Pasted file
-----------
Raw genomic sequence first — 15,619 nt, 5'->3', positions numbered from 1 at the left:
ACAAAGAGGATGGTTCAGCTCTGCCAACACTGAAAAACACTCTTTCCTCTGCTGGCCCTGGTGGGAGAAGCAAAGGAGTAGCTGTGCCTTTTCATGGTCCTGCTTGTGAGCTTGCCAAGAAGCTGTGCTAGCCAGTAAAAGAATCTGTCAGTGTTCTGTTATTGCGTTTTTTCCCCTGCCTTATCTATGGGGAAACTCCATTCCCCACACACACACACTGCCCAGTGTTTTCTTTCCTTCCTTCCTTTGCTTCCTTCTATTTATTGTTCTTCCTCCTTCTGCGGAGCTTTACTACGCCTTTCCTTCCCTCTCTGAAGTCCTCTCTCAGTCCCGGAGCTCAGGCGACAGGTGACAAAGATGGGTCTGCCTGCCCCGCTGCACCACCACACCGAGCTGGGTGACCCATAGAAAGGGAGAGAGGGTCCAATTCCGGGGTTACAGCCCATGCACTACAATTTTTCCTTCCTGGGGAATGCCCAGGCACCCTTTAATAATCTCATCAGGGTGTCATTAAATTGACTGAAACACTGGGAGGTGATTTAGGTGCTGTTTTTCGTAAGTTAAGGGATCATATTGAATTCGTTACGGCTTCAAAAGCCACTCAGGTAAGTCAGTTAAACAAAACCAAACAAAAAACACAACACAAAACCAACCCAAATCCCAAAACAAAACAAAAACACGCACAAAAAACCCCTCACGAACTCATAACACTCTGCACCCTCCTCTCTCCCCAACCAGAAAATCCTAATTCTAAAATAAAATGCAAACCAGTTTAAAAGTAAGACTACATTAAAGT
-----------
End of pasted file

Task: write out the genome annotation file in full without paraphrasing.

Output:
Raw genomic sequence first — 15,619 nt, 5'->3', positions numbered from 1 at the left:
ACAAAGAGGATGGTTCAGCTCTGCCAACACTGAAAAACACTCTTTCCTCTGCTGGCCCTGGTGGGAGAAGCAAAGGAGTAGCTGTGCCTTTTCATGGTCCTGCTTGTGAGCTTGCCAAGAAGCTGTGCTAGCCAGTAAAAGAATCTGTCAGTGTTCTGTTATTGCGTTTTTTCCCCTGCCTTATCTATGGGGAAACTCCATTCCCCACACACACACACTGCCCAGTGTTTTCTTTCCTTCCTTCCTTTGCTTCCTTCTATTTATTGTTCTTCCTCCTTCTGCGGAGCTTTACTACGCCTTTCCTTCCCTCTCTGAAGTCCTCTCTCAGTCCCGGAGCTCAGGCGACAGGTGACAAAGATGGGTCTGCCTGCCCCGCTGCACCACCACACCGAGCTGGGTGACCCATAGAAAGGGAGAGAGGGTCCAATTCCGGGGTTACAGCCCATGCACTACAATTTTTCCTTCCTGGGGAATGCCCAGGCACCCTTTAATAATCTCATCAGGGTGTCATTAAATTGACTGAAACACTGGGAGGTGATTTAGGTGCTGTTTTTCGTAAGTTAAGGGATCATATTGAATTCGTTACGGCTTCAAAAGCCACTCAGGTAAGTCAGTTAAACAAAACCAAACAAAAAACACAACACAAAACCAACCCAAATCCCAAAACAAAACAAAAACACGCACAAAAAACCCCTCACGAACTCATAACACTCTGCACCCTCCTCTCTCCCCAACCAGAAAATCCTAATTCTAAAATAAAATGCAAACCAGTTTAAAAGTAAGACTACATTAAAGT